Private sector leads China’s offshore investment drive
Mainland China ranked second in the world in outbound direct investment
Mainland China was the world’s second-biggest outbound direct investor last year, trailing only the United States, according to official data released on Thursday.
The mainland became a net capital exporter for the first time in 2015 as outbound direct investment rose for the 13th year in a row to US$145.67 billion, outstripping foreign direct investment on US$135.6 billion, commerce ministry official Zhang Xiangchen said in Beijing.
The United States was first in ODI with US$300 billion last year, and Japan third with US$128.7 billion.
The private sector led the way for mainland China, contributing 65.3 per cent of the offshore investment, as private firms such as Wanda Group, HNA Group and Huawei Technologies shopped abroad.
Beijing has long urged its state firms to invest overseas but the push is increasingly led by an army of private investors keen to diversify their assets against a depreciating yuan and a slowing domestic economy.
The country’s swelling money base is also driving the outflow of funds – the broad money supply on the mainland at the end of August amounted to nearly US$20 trillion, almost twice the size of the country’s gross domestic product.
Haitong Securities chief economist Li Xunlei said he expected the offshore drive by the mainland’s private sector to continue and possibly push the country past the USby 2020.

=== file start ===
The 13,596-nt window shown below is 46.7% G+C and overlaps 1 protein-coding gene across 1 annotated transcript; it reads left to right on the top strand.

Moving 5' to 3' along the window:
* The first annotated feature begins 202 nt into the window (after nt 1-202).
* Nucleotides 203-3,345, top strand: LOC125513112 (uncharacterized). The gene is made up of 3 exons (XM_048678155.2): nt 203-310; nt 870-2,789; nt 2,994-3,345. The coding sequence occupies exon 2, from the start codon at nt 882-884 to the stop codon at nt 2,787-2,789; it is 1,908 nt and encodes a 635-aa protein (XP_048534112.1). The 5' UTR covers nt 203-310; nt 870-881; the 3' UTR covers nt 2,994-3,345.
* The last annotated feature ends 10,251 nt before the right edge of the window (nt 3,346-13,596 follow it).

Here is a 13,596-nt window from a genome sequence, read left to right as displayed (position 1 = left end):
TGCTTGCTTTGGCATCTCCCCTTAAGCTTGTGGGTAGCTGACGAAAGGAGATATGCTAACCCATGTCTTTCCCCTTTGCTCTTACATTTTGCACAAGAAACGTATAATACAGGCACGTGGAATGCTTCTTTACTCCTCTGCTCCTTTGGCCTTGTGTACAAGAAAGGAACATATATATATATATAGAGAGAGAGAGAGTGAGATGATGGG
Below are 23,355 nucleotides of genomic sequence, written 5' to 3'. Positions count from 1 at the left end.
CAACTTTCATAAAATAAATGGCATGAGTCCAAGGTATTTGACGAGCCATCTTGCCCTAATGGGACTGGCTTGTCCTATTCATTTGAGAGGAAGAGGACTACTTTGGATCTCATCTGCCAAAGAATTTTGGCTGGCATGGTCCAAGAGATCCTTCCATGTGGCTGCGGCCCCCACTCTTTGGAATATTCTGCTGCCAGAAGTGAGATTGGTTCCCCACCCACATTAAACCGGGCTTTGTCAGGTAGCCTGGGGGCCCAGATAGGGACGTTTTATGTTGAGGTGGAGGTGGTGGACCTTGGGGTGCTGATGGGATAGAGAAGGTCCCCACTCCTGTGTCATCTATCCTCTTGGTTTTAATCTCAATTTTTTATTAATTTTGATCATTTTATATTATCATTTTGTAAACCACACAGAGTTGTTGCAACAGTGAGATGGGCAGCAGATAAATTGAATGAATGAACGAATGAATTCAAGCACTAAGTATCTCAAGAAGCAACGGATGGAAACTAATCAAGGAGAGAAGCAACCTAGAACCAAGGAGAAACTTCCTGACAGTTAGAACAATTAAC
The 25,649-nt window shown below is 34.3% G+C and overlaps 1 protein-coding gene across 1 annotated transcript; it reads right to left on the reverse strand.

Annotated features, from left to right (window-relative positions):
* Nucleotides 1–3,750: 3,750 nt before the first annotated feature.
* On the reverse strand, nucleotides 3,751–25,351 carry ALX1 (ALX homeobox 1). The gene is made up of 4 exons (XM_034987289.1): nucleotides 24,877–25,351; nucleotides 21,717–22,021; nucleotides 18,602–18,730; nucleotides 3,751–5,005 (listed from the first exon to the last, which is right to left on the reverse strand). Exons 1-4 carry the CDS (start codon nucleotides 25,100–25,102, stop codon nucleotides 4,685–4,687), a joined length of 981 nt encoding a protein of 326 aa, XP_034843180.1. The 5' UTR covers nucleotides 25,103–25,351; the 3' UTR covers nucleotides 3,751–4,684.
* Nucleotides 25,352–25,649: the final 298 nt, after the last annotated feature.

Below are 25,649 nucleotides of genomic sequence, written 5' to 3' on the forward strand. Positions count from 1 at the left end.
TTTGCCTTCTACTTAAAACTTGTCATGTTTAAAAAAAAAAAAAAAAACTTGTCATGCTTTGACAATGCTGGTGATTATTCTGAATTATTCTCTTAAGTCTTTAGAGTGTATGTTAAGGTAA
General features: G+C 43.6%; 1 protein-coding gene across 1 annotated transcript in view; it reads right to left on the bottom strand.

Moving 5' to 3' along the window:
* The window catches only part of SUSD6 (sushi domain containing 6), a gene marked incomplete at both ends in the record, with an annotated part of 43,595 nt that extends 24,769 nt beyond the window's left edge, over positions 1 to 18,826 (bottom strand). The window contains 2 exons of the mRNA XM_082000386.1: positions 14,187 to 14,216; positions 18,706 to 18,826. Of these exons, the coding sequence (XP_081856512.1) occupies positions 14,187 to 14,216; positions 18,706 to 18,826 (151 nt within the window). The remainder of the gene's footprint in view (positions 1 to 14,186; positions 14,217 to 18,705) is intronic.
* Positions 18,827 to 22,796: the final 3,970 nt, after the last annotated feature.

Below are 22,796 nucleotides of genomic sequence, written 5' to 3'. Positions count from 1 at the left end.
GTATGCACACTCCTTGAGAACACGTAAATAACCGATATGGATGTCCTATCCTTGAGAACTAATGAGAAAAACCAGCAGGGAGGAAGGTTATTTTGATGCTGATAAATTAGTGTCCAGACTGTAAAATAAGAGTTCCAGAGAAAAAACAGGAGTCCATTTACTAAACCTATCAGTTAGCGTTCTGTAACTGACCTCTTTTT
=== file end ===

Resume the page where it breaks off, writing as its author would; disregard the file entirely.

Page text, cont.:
“Private capital is actively investing overseas while domestic investment opportunities are scarce and the local currency keeps falling,” Li said. “If not for capital control measures, ODI could be even greater.”
Beijing has introduced stricter capital controls since a surge in capital outflows at the end of 2015 and early this year.
The country’s global shopping spree, from mineral resources to brands and technology, has raised concerns among governments and homebuyers alike offshore, but the desire for purchases abroad is likely to continue as investors take advantage of a defended yuan exchange rate.
Ha Jiming, vice-chairman of Goldman Sachs Private Wealth Management for China, said at a forum earlier this year that Beijing had to slow money supply or let the yuan depreciate.
He said it was unsustainable to continue printing money aggressively as well as defend the exchange rate.
A source at a state-owned enterprise that made three overseas investment deals in the first half of this year said businesses could increasingly hedge against a weaker yuan by investing overseas.
“Remaining in the home market means seeing yuan-denominated assets devalue,” the source said.
The source said he had also had more inquiries from the foreign exchange regulator to check the authenticity of the firm’s projects as the watchdog was concerned about the possibility of fake schemes being used as vehicles for the capital exodus.
“Even if investment projects are genuine, I expect forex regulators might still put pressure on us if the yuan is under huge devaluation pressure,” he said.